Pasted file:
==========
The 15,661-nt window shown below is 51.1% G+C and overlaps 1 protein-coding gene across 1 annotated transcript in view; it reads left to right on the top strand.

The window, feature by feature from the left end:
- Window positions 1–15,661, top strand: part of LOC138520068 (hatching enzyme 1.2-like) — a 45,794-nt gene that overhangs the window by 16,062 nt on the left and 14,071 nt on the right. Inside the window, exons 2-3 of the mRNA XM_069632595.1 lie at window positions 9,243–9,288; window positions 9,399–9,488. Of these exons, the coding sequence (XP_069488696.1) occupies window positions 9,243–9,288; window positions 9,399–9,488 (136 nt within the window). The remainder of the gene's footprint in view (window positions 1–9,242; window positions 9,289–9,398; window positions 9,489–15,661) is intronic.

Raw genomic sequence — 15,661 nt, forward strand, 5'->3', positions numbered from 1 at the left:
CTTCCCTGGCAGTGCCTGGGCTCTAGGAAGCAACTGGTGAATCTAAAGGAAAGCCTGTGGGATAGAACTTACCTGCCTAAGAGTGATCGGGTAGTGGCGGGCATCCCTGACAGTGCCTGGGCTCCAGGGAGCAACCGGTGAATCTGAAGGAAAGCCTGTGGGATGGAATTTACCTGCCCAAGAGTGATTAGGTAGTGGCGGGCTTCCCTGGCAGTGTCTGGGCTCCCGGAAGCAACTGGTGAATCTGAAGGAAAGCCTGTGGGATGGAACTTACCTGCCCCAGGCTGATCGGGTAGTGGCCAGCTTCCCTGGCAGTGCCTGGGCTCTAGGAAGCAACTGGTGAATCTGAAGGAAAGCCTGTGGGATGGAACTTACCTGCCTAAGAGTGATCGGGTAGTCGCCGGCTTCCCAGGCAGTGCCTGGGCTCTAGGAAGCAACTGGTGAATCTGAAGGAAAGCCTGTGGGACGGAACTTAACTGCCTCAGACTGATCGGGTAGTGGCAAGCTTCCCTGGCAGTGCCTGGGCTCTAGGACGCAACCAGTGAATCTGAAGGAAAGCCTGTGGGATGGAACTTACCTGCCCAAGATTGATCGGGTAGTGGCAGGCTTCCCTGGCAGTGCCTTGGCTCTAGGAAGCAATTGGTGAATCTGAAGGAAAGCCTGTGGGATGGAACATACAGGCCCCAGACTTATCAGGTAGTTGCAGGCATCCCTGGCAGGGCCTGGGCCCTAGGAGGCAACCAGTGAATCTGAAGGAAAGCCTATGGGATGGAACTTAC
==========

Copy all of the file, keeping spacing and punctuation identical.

The 15,661-nt window shown below is 51.1% G+C and overlaps 1 protein-coding gene across 1 annotated transcript in view; it reads left to right on the top strand.

The window, feature by feature from the left end:
- Window positions 1–15,661, top strand: part of LOC138520068 (hatching enzyme 1.2-like) — a 45,794-nt gene that overhangs the window by 16,062 nt on the left and 14,071 nt on the right. Inside the window, exons 2-3 of the mRNA XM_069632595.1 lie at window positions 9,243–9,288; window positions 9,399–9,488. Of these exons, the coding sequence (XP_069488696.1) occupies window positions 9,243–9,288; window positions 9,399–9,488 (136 nt within the window). The remainder of the gene's footprint in view (window positions 1–9,242; window positions 9,289–9,398; window positions 9,489–15,661) is intronic.

Raw genomic sequence — 15,661 nt, forward strand, 5'->3', positions numbered from 1 at the left:
CTTCCCTGGCAGTGCCTGGGCTCTAGGAAGCAACTGGTGAATCTAAAGGAAAGCCTGTGGGATAGAACTTACCTGCCTAAGAGTGATCGGGTAGTGGCGGGCATCCCTGACAGTGCCTGGGCTCCAGGGAGCAACCGGTGAATCTGAAGGAAAGCCTGTGGGATGGAATTTACCTGCCCAAGAGTGATTAGGTAGTGGCGGGCTTCCCTGGCAGTGTCTGGGCTCCCGGAAGCAACTGGTGAATCTGAAGGAAAGCCTGTGGGATGGAACTTACCTGCCCCAGGCTGATCGGGTAGTGGCCAGCTTCCCTGGCAGTGCCTGGGCTCTAGGAAGCAACTGGTGAATCTGAAGGAAAGCCTGTGGGATGGAACTTACCTGCCTAAGAGTGATCGGGTAGTCGCCGGCTTCCCAGGCAGTGCCTGGGCTCTAGGAAGCAACTGGTGAATCTGAAGGAAAGCCTGTGGGACGGAACTTAACTGCCTCAGACTGATCGGGTAGTGGCAAGCTTCCCTGGCAGTGCCTGGGCTCTAGGACGCAACCAGTGAATCTGAAGGAAAGCCTGTGGGATGGAACTTACCTGCCCAAGATTGATCGGGTAGTGGCAGGCTTCCCTGGCAGTGCCTTGGCTCTAGGAAGCAATTGGTGAATCTGAAGGAAAGCCTGTGGGATGGAACATACAGGCCCCAGACTTATCAGGTAGTTGCAGGCATCCCTGGCAGGGCCTGGGCCCTAGGAGGCAACCAGTGAATCTGAAGGAAAGCCTATGGGATGGAACTTAC